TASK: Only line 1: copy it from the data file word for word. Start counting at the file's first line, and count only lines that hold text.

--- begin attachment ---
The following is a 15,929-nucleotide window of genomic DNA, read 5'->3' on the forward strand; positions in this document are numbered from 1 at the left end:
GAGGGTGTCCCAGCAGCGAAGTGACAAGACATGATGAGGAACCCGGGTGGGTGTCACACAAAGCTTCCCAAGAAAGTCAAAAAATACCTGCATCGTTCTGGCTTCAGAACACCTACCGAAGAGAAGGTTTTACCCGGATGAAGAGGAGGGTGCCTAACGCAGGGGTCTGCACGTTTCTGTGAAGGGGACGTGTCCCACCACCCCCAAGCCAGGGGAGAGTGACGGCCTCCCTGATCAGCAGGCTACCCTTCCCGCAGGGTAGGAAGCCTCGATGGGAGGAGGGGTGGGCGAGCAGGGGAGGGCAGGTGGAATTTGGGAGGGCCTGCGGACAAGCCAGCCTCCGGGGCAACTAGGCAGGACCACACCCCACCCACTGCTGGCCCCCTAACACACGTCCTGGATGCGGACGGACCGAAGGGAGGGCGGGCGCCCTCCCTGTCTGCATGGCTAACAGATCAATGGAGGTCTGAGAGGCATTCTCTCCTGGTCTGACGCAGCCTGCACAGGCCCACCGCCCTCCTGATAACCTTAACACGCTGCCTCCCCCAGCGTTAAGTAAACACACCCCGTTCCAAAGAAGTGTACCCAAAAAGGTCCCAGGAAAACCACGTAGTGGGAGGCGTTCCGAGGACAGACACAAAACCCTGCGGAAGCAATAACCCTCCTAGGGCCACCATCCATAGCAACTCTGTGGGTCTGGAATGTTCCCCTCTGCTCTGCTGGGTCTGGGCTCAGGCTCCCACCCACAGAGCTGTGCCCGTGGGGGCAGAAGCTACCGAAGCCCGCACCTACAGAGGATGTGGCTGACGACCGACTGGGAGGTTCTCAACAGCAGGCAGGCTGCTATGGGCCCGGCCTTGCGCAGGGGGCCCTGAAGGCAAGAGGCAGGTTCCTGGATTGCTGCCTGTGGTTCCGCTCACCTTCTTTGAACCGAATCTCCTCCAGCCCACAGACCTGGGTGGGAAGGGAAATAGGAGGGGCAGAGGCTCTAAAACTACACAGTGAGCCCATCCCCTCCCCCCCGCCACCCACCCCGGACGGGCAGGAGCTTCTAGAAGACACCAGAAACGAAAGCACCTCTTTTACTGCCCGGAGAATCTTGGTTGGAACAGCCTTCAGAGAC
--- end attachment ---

The following is a 15,929-nucleotide window of genomic DNA, read 5'->3' on the forward strand; positions in this document are numbered from 1 at the left end: